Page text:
Can Amanda Seyfried do Linda Lovelace justice? Martha Hegarty aims to find out.
“Controversial” is the minimum of what we can expect from Lovelace, the story of porn star Linda Lovelace whose debut film, Deep Throat, generated $600m since its release in 1972, and is considered an iconic moment in the history of porn. While she was only officially a porn star for 17 days, Lovelace remains a vanguard not only of the celebrity status of adult movie acting, but also of “porno chic”.
Lovelace presents us with Linda Lovelace (Amanda Seyfried), a small-town girl who is repressed by her controlling mother (Sharon Stone) until she is liberated by her husband-to-be, Chuck Traynor (Peter Sarsgaard). Chuck soon introduces Linda and her emerging talents to the porn industry, where, in a lush panorama of mustard wallpaper and coloured neon, the film’s visuals veer between a Tumblr search of 70s suburbia and the tinted bleakness of Ghost World.
Contrastingly, Deep Throat itself is a porno steeped in feminism, with genuine humour and a fleshed-out storyline about a woman searching for something “more than a lot of little tingles.”
Initially, it’s hard to see through the tropes into which the characters are so strongly sealed: good suburban girl turned bad, out-dated suppressive mother, sleazy older man. Then, unexpectedly, the crescendo of rags-to-bitches glamour swerves off into a lurid first person depiction of Linda’s account of her years of marriage and movies.
Lovelace’s allegations of forced prostitution, domestic violence and gunpoint threats come to light in this clever subversion of a conventionally neat arc-like plot by the use of flashbacks to the ‘reality’ of previous scenes. Linda’s sly response to her increasingly pimp-like husband, which once appeared an assertive declaration of independence, is revisited to show the true marital tensions and violent repercussions which underpin the couple’s every public appearance, both to the characters and to us, the viewers.
Contrastingly, Deep Throat itself is a porno steeped in feminism, with genuine humour and a fleshed-out storyline about a woman searching for something “more than a lot of little tingles.” However, it is unclear whether it is a true celebration of female sexuality and equality – seen most notably in the scene where Linda describes her self-discovery like an opening flower – or the usurping of a girl’s sex appeal is by a mob of sleazy men to the extent that she later described Deep Throat as “getting raped.”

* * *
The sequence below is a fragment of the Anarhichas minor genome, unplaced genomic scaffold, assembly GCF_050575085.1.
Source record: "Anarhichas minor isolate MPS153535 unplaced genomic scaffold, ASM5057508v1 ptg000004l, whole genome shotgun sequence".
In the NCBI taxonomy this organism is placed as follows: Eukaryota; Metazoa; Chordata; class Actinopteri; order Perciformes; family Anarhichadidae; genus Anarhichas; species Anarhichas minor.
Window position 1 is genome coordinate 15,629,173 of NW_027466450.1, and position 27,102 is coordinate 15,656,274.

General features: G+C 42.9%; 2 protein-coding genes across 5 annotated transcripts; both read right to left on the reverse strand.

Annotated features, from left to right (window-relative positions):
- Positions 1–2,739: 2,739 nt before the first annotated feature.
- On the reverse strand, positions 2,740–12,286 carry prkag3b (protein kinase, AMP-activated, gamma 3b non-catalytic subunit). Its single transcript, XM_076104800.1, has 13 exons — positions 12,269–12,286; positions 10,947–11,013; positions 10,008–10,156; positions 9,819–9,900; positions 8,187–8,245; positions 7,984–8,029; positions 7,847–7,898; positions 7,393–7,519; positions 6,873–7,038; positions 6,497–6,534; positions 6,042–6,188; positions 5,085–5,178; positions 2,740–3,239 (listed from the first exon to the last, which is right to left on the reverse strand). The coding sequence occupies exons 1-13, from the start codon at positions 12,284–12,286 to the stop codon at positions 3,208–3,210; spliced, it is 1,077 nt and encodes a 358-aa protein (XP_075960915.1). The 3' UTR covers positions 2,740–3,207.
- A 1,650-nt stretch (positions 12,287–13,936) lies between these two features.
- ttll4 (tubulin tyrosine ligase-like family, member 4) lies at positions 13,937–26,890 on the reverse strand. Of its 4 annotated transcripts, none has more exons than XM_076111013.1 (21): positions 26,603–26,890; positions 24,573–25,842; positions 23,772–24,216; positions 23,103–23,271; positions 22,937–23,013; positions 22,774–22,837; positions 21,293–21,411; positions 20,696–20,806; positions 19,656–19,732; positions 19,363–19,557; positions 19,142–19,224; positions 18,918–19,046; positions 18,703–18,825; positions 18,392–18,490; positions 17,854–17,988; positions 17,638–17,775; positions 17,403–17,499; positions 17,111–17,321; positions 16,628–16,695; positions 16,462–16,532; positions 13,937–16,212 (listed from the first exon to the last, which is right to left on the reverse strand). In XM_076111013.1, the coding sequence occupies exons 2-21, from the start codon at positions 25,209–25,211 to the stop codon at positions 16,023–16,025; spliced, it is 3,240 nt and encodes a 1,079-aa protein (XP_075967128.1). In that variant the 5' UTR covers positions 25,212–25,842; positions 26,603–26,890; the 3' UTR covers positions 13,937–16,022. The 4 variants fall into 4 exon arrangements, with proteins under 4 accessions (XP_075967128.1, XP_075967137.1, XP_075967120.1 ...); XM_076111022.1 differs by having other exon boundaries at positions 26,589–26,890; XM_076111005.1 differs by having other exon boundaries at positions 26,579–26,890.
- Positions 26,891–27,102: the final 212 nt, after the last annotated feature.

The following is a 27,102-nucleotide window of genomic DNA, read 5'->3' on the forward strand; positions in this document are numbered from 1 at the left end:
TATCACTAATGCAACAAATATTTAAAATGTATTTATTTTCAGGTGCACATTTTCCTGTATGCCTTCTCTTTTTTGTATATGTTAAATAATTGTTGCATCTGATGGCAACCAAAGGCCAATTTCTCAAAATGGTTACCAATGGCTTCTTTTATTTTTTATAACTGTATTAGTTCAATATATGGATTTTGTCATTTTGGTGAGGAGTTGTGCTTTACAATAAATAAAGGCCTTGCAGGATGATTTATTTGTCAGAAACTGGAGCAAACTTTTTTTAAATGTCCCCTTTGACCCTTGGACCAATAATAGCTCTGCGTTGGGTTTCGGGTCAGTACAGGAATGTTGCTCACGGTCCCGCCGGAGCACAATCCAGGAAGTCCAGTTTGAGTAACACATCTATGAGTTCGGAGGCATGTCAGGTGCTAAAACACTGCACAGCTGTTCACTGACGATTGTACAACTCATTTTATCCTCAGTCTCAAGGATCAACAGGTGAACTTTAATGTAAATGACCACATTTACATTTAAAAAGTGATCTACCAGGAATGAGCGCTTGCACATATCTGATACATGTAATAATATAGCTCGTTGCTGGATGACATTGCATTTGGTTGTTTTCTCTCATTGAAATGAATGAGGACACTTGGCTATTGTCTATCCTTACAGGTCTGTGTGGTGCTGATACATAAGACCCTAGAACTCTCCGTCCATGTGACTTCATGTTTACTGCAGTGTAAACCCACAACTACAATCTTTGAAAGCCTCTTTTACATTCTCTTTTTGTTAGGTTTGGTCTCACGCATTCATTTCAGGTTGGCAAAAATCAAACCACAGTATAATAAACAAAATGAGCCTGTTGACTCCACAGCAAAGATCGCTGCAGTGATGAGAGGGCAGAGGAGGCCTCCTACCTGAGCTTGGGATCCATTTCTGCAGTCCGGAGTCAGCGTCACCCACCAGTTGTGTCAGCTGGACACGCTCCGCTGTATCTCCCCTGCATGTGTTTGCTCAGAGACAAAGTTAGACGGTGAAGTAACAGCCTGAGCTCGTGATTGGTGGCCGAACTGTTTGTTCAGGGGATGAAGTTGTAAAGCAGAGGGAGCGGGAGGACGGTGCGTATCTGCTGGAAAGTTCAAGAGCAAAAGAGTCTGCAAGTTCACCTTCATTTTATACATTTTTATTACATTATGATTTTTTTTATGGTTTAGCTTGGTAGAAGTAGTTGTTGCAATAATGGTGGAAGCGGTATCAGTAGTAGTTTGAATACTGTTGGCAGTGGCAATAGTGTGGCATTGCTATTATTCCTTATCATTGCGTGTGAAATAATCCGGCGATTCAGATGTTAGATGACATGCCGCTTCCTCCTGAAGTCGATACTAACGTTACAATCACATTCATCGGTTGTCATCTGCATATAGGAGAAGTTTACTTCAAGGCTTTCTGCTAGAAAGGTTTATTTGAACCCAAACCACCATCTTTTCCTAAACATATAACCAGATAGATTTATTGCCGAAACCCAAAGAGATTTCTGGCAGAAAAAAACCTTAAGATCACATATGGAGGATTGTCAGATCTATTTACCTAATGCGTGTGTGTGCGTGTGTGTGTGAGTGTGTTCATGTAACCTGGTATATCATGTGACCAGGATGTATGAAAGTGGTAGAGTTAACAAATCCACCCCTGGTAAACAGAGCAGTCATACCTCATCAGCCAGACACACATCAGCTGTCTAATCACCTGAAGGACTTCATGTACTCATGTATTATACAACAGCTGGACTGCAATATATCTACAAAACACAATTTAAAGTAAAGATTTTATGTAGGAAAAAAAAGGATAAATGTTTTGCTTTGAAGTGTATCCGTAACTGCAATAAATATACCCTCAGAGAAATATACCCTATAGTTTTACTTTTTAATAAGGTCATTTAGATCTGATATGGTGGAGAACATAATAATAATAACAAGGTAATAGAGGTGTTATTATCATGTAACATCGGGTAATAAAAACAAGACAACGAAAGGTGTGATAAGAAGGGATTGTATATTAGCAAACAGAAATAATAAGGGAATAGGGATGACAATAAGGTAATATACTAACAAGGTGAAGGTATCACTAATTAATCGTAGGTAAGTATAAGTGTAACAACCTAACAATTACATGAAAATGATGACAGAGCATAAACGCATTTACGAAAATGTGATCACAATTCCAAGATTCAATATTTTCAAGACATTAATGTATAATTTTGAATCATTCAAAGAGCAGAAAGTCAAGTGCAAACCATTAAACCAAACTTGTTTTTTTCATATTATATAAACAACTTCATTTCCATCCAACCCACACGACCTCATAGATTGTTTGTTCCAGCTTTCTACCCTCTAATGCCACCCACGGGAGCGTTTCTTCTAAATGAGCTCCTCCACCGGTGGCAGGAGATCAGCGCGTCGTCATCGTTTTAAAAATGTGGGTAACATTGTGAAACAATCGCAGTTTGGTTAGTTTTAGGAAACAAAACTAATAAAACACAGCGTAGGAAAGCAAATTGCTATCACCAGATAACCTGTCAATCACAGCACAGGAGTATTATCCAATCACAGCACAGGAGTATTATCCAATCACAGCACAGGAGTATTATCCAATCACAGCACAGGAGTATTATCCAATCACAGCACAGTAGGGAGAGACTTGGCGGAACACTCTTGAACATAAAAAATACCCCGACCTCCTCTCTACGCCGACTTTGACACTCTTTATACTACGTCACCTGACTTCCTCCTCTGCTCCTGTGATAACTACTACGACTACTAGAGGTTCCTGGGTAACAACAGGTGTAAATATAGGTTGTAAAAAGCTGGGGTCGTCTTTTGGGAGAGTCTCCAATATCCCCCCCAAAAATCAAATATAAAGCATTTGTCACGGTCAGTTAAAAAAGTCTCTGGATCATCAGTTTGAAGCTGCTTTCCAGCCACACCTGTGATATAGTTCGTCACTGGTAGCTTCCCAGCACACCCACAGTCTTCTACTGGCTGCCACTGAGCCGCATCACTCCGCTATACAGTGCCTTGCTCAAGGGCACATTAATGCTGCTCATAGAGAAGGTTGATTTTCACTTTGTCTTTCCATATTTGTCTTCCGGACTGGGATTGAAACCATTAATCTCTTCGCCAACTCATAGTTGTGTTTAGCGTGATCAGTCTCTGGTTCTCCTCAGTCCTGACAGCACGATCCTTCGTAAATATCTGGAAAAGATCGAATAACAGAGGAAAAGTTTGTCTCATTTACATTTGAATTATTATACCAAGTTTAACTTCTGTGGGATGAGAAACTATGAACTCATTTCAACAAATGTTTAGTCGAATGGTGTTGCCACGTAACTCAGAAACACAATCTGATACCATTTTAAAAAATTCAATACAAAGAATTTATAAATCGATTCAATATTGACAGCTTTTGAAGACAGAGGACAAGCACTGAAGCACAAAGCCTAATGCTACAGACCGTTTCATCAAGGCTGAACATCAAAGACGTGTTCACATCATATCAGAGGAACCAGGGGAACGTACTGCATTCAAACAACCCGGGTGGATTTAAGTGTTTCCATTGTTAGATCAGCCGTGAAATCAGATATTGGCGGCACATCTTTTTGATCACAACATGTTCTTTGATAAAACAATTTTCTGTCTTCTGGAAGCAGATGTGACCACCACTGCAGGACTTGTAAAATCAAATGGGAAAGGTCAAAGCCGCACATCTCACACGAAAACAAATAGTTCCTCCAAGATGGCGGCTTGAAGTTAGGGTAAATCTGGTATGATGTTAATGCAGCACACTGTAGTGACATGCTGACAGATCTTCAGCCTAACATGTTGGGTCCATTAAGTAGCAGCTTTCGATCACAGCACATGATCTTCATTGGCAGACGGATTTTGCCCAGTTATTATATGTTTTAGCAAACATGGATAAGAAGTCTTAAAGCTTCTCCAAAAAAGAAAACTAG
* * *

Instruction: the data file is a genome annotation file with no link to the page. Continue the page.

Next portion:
Linda herself is also oddly blurred in character as it is unclear whether she is as naïve as the Bambi she appears to be or whether it is a front for conniving power play. At first reluctant to do anything beyond a kiss on the cheek, she reveals her young pregnancy and forced adoption before exhibiting to her husband-to-be just how experienced and willing she is.
The film seeks to condemn singular views of pornography and its participants: the reduction of women to stereotypical sexual entertainers. The constant undermining of women supports this, as does the scene where Linda is gang raped by six men, before being requested by a policeman for an autograph.
Despite this, the ending seems just a little too saccharine, with the concluding note jarring a little too forcefully with the winding trauma which appears previously. While the end credits tell us that Linda “spoke out against pornography and domestic violence for twenty years,” this seemingly positive and cohesive conclusion can be undercut with a single Google search on her Deep Throat promotional work which continued until the 90s.
To conclude: Lovelace is too thrown together to provide an accurate portrait of porno chic in the decade that taste forgot. It is an odd and often fractured account that either resolves to revel in ambiguity by not finding its definitive feet, or is simply unable to grasp an authoritative-enough tone.